When my South Korean co-director and I began having disagreements about a project centered on North Korean refugees, she pulled the "expert card" on me.
Based on her years of experience working with refugees, interviewing them directly in Korean, and her academic background (she has a master's degree in North Korean Studies), Lee Eun-koo said that as a newcomer I didn't know it was "known" that North Korean refugees are passive. Warning that expecting refugees to take charge of how they learn was doomed to fail, she threatened to quit. She frowned at me numerous times as we held our first "Matching" session at which refugees chose their own volunteer English tutors.
Over the next couple of months, she admitted that it seemed that her eyes were lying to her. She knew from her experience and background that refugees were passive. But at our "Matching" sessions, she saw eager refugees had closely studied the resumes of tutors, had a "hit list" of tutors they wanted, and sometimes showed up more than two hours early to choose.
Instead of being passive, we had to warn refugees not to abuse the tutors by asking too much of them. In debriefing sessions months later, refugees said they loved the program because they had the power to choose. Many of them had participated in government programs, but they were directed and had no autonomy. Based on feedback she received from refugees, my co-director became such an advocate of having refugees choose that she tried implementing the idea at the government agency she was working at then. Like the man who said he believed in baptism because he had seen it done, my co-director became a believer.
She failed, as I expected she would. At a recent party, I bumped into an influential South Korean colleague who insists she tried not to be prejudiced against refugees. She has heard from others working directly with refugees that they lie and cheat with impunity, don't show up for classes or events, are always late, show no sense of responsibility, and are passive until they are pushed. She then told me that I must be having the same problems.
She didn't believe me. She had heard a little about our project and even checked a few of my email updates, but she said that I am the first person to work long-term with refugees who says they can be disciplined, thankful, and aggressive in a positive way. She said that her colleagues working with refugees have horror stories and social welfare workers routinely get their hearts broken.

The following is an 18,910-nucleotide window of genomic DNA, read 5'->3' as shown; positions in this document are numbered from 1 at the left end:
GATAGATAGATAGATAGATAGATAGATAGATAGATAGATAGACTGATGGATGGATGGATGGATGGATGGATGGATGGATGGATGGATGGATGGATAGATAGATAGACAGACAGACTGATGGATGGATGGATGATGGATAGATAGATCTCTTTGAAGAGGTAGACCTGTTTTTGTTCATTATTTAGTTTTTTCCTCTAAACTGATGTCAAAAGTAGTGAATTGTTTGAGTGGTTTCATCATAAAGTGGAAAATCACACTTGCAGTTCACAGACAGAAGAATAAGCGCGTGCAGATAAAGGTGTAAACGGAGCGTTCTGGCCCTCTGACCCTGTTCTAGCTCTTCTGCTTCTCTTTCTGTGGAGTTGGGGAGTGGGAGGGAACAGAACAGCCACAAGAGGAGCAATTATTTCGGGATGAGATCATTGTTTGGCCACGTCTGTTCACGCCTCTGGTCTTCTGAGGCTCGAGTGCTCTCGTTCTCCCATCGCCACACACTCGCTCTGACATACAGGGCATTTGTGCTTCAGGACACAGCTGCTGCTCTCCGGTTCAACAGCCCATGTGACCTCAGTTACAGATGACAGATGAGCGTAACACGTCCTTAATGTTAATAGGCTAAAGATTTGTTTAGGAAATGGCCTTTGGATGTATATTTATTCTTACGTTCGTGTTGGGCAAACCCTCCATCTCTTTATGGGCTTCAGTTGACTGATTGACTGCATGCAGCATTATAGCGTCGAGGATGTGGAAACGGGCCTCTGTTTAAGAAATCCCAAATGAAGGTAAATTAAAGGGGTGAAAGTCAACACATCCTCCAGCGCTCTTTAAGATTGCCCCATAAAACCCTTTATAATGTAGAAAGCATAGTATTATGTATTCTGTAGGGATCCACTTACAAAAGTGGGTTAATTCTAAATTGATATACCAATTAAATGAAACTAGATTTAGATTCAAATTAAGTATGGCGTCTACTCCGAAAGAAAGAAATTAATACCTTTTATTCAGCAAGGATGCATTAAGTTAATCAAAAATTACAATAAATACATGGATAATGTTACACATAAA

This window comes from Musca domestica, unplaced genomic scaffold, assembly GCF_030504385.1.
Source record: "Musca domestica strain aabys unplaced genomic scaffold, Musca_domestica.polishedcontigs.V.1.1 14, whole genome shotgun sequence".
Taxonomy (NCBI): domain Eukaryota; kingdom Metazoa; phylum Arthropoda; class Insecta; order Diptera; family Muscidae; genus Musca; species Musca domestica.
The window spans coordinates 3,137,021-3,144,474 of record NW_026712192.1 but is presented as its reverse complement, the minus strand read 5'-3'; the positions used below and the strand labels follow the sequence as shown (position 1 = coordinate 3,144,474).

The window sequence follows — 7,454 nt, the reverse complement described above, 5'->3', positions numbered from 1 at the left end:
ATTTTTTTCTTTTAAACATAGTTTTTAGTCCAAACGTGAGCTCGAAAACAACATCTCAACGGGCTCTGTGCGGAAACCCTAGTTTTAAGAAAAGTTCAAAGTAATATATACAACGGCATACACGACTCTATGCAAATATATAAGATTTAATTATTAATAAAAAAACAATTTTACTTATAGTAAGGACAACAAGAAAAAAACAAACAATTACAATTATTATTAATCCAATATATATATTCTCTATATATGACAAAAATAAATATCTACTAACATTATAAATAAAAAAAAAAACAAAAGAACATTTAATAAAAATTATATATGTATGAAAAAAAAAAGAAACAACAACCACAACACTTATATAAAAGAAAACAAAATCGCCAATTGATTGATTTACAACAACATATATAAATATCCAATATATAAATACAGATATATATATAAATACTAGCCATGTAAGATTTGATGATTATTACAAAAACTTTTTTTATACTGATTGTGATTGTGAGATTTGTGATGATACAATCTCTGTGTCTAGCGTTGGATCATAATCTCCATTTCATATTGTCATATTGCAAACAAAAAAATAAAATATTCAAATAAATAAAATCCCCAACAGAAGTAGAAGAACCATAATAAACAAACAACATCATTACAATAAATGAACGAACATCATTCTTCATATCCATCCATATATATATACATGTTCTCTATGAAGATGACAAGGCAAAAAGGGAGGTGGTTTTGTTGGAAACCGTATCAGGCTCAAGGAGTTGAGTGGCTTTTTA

Her ears still couldn't accept what I was saying, but she said that she wanted to inform others. I'm sure they will have doubts about me, as I have doubts about them. I told her the very old joke about a man caught in bed with another woman. He asks his wife, "Who are you gonna believe, me or your lying eyes?" Experts about North Korea who know about North Koreans expect me not to believe my own eyes and experience.
I told my expert friend that volunteer tutors in our project submitted 1,440 class reports last year, almost four tutoring sessions per day. Many of the tutors submitted reports late and some didn't submit any at all, so I can't be sure of the exact numbers. But based on reports sent in, one refugee had 62 study sessions, studying a total of 118 hours with 10 tutors. Another refugee had 59 one-to-one private tutoring sessions, studying 126 hours with five tutors.
My expert friend was shocked. Do we pay refugees to show up? No. Plus, we have a waiting list of more than 70. How do we get them to follow through? We create opportunities, have structure with flexibility, and enforce our rules (yes, we have booted refugees and volunteer tutors).
I admit we have had problems, that some refugees ignore the rules and that some tutors can be so forgiving that they put the project at risk. But the problems are so minor that even researchers fascinated with problems would be bored.
My co-director, a "shy Korean lady," has emerged as a leader. A few days ago, I received a message from her: she was at a meeting with others (non-South Koreans) who work on North Korean refugee issues.
They praised our program as being innovative and practical for refugees and for creating opportunities for volunteers to be involved. I reminded her about our battles as we set up the project, that I had warned we would make a mistake if we benchmarked what others had done. My co-director now laughs at how closed-minded she had been a few years ago. In case she forgets, I pull my expert card on her.
Casey Lartigue Jr. is the co-founder of theTeach North Korean Refugees Global Education Center (TNKR) in Seoul. He can be reached at CJL@post.harvard.edu.